The variable-factor frequency-multiplying means 30 may comprise a delay-line time compressor (DELTIC). Its multiplication factor is very stable and can be varied by a simple lengthening or shortening of the line using shift registers or using a tapped line while simultaneously readjusting the sample rate appropriately.

The division means 32 may comprise a simple array of bistable multivibrators (flip-flops) arranged in a count-down circuit.

The variable-factor selector means 22 may comprise means for controlling the sample period and delay-line length of the DELTIC which factors, in turn, control the multiplying factor.

Thus, FIG. 5 shows one way of implementing the variablefactor selector means and frequency-multiplying means. Assuming five filters in the Doppler shift-sensing filter means 20, five output signal lines, m m m,,, m and m are fed to a switching matrix means 34. The five output lines (corresponding to the input signals) of the switching matrix means 34 are fed to separate AND gates 36 in the five output lines of a sample control means 46 which includes a sample pulse generator, each line being the output channel for a different sampling rate. The sample pulse generator may include a delay line with a set of serial shift registers and a recirculation line, for ample.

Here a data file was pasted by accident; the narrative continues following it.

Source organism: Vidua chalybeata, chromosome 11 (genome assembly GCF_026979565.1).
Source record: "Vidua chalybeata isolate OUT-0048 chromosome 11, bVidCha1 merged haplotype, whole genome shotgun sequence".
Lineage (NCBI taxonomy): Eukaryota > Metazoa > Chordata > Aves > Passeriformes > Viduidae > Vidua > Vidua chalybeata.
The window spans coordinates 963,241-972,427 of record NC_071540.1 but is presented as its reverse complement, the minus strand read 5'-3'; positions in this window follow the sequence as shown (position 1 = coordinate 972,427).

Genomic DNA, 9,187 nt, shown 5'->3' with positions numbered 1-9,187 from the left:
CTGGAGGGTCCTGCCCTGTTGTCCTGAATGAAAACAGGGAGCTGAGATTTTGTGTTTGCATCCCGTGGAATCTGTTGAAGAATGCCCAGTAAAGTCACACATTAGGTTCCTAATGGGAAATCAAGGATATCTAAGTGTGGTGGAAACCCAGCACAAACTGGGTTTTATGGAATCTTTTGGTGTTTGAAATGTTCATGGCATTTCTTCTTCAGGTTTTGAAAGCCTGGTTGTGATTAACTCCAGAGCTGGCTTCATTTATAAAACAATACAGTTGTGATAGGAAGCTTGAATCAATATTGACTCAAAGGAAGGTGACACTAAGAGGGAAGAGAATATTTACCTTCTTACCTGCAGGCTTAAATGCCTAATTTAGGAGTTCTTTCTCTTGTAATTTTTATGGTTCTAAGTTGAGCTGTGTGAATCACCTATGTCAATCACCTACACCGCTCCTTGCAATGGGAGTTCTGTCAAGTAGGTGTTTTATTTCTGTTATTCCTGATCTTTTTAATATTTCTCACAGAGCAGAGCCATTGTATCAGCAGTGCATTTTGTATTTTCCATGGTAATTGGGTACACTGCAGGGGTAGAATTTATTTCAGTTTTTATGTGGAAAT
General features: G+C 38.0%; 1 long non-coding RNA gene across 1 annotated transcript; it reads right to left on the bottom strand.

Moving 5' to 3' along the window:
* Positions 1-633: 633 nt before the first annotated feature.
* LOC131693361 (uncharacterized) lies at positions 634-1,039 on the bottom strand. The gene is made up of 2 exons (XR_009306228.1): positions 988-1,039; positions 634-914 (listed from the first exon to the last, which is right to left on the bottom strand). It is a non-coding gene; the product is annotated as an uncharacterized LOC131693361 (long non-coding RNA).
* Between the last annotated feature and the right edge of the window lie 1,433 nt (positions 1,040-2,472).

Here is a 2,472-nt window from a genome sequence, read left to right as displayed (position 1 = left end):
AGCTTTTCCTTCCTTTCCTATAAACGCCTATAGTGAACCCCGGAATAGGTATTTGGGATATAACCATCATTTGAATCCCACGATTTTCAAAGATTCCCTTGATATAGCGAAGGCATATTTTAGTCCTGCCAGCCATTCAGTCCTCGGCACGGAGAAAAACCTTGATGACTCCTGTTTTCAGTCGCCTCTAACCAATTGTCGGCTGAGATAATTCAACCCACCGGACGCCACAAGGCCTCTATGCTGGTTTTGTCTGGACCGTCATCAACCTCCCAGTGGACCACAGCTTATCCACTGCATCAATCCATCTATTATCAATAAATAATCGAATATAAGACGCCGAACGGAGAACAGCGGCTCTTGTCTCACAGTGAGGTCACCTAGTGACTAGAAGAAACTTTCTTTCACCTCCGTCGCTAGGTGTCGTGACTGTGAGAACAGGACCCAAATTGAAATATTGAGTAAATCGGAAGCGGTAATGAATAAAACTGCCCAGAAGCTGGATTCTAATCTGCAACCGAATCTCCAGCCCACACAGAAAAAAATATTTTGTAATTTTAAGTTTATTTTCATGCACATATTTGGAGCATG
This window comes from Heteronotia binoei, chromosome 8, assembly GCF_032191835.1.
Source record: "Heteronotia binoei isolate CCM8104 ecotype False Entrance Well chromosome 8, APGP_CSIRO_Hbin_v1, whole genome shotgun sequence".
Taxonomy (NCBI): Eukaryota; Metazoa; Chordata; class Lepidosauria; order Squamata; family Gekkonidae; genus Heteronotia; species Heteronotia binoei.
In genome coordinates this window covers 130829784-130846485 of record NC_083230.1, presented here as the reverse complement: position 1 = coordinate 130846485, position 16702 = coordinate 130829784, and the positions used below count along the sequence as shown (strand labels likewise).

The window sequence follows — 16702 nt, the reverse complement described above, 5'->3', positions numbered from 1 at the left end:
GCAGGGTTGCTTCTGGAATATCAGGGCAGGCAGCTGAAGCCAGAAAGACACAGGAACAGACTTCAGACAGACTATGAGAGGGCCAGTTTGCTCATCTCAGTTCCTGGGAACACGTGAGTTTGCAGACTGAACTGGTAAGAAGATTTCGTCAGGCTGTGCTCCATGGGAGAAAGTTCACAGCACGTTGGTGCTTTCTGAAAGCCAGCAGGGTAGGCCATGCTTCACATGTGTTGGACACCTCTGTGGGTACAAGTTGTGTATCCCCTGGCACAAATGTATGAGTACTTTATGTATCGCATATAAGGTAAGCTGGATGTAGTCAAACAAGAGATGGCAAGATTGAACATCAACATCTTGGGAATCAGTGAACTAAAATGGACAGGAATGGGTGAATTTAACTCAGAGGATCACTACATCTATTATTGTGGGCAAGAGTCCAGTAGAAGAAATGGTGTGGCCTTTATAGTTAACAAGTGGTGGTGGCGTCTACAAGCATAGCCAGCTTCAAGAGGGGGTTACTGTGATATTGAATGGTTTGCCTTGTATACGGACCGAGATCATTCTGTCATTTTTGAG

The switching matrix means output lines are also connected each to a different one of five AND gates 38 associated with the shift registers 40 of the DELTIC employed as the variablefactor frequency-multiplying means 30. These shift registers 40 are separated into five groups connected in serial fashion and functioning as taps on the delay line 42 so that the combination is a tapped delay line.

Thus, a signal, e.g., m from the Doppler shift-sensing filter means 20 is passed through the switching matrix means 34 to the proper sample control AND gate 36 thereby opening it and selecting a sample pulse rate for the pulses to be fed through the DELTIC. At the same time, the m signal is fed to the proper shift-register gate 38, thereby opening it and selecting the proper delay time. The sampling rate (or sample period) and delay time selected are the ones which permit the DELTIC to compensate by the correct amount of signal compression or expansion (the correct multiplication factor) for the amount of Doppler shift inherent in the m signal.

The switching matrix means 34 in addition to its switching ability has an information storage capacity which remembers the last Doppler-shift signal that has been fed to it and continues to supply this signal in case the input signal is subject to fading, a common occurrence in oceanic sound propagation.